If you decide to check references on your own, and your candidate provided you with a list of references and phone numbers, you could corroborate those numbers independently — a Google search should do the trick — to make sure they correspond to former employers.

4. Driving records check

Another important search to run is the Motor Vehicle Record (MVR) report. Background screening companies can obtain this report for you, provided they have signed authorization from the candidate. Note that this search will typically incur an extra cost.

However, if the nanny will be driving your children around, this report could certainly be worth the money. The report shows the subject’s driving history, including citations, DUIs and accidents they’ve been involved in. These records could go back from three to 10 years, depending on the state.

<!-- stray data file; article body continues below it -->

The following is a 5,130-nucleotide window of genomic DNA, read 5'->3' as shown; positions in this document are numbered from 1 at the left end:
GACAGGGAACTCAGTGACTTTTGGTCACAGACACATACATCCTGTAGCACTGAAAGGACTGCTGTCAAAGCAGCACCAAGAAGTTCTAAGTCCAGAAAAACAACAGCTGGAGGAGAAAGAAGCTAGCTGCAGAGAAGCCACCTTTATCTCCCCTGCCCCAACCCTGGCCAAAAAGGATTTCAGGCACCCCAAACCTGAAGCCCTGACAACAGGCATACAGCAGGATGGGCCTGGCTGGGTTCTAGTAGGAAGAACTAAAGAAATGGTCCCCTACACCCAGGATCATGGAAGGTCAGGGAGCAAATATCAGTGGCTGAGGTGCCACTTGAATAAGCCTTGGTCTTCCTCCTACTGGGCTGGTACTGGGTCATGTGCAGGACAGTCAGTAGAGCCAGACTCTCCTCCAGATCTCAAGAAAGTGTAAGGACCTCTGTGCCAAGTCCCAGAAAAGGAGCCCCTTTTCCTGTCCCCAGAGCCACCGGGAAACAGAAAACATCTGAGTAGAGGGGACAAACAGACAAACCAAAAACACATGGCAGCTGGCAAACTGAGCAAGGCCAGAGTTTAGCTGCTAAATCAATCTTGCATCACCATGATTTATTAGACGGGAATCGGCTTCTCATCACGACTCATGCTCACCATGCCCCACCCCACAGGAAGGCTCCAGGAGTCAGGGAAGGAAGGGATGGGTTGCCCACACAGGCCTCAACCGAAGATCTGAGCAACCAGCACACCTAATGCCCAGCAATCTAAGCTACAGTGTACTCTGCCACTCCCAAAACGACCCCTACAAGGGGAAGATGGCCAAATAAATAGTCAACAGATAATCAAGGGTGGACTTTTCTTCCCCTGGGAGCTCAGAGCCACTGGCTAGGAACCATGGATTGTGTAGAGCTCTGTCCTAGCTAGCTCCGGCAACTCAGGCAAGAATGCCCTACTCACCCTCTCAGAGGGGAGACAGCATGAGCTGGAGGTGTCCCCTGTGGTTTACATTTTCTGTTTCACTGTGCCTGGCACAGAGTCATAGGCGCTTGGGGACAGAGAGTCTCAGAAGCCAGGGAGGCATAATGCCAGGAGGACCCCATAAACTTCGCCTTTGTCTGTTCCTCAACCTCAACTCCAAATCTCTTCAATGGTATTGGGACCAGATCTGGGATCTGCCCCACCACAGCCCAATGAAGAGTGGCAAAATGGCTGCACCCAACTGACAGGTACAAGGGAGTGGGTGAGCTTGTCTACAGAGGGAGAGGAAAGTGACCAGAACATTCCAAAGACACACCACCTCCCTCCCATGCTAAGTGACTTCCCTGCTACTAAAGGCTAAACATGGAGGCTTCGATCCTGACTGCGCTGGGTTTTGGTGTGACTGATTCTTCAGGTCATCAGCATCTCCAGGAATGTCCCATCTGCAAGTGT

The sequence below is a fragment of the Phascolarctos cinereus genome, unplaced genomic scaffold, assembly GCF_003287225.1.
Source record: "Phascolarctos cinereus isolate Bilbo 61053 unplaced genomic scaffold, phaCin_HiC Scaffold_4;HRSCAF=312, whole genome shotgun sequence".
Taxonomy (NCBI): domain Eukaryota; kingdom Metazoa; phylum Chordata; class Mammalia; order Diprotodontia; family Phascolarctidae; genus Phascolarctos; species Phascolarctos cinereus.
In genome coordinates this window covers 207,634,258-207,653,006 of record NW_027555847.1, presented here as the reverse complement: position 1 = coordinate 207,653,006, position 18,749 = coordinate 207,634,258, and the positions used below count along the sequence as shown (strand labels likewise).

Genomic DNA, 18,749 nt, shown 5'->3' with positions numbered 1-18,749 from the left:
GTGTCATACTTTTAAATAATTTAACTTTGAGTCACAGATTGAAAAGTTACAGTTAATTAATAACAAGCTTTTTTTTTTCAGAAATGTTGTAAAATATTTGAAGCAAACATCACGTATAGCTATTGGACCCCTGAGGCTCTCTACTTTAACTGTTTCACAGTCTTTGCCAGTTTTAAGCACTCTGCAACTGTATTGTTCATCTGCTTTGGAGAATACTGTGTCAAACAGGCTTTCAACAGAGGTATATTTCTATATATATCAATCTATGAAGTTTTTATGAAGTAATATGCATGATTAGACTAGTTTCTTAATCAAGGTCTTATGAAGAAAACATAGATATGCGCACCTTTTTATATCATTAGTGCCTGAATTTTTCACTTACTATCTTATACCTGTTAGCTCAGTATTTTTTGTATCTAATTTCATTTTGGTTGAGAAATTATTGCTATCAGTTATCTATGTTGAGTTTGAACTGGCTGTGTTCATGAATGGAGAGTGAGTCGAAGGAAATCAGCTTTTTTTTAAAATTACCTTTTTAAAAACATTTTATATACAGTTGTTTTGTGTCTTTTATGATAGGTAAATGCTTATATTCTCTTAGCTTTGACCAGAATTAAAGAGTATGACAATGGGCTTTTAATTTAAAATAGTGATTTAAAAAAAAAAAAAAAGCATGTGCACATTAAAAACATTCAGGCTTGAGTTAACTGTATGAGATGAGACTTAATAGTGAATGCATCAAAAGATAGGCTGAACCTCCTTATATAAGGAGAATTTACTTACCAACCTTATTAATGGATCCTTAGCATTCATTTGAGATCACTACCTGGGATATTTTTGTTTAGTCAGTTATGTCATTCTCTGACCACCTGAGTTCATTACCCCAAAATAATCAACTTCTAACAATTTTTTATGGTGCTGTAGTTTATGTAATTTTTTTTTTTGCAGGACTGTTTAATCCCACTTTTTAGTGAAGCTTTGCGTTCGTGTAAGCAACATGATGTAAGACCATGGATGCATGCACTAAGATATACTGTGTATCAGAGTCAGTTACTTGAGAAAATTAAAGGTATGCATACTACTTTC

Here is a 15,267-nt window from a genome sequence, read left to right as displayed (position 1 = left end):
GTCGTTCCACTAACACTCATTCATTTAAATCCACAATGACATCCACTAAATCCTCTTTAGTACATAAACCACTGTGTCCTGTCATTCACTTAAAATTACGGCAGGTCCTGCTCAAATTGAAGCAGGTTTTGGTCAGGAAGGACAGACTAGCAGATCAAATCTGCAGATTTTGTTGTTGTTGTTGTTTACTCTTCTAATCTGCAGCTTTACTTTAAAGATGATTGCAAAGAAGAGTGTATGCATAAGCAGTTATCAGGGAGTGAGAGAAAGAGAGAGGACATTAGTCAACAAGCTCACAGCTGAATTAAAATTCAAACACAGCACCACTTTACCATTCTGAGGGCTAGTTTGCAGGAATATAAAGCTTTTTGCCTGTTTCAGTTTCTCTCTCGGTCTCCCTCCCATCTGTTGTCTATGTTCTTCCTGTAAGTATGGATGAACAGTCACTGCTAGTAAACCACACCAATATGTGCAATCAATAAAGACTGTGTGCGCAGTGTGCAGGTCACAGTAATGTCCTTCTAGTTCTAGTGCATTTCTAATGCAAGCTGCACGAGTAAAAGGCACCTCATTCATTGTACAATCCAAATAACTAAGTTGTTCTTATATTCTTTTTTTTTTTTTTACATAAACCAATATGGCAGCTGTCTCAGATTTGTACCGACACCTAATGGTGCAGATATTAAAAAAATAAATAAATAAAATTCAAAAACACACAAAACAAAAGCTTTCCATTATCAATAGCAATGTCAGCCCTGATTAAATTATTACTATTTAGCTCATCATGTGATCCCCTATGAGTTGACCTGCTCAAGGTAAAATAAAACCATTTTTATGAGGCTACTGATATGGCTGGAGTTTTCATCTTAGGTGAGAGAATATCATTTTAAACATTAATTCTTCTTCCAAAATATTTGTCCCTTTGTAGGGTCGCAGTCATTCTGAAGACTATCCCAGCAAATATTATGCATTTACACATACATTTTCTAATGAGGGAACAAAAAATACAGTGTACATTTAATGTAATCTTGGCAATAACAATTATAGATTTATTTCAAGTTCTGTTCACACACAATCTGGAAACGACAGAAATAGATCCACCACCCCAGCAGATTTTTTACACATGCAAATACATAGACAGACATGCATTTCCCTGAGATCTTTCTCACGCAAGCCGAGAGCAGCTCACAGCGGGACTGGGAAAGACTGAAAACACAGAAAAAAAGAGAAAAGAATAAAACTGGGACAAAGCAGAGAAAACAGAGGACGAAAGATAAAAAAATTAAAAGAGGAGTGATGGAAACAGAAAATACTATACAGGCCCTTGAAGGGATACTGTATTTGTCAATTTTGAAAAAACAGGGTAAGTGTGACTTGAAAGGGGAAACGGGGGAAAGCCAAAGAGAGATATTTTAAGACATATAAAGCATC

If the background screening company does not provide this service, you could also ask the candidate to provide these records themselves. They could do so by requesting their own MVR from the Department of Motor Vehicles and paying a small fee.

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What to do if adverse information is found in the background check?

Under the Fair Credit Reporting Act provisions, candidates have the right to see the results of their background checks if they request it.

They also have the right to dispute inaccuracies in the report and to know if information discovered during the searches kept them from getting hired.

This means that, if what you see in the background check report leads you to disqualify a candidate, you’ll need to share that information with them and give them enough time to dispute any inaccurate findings.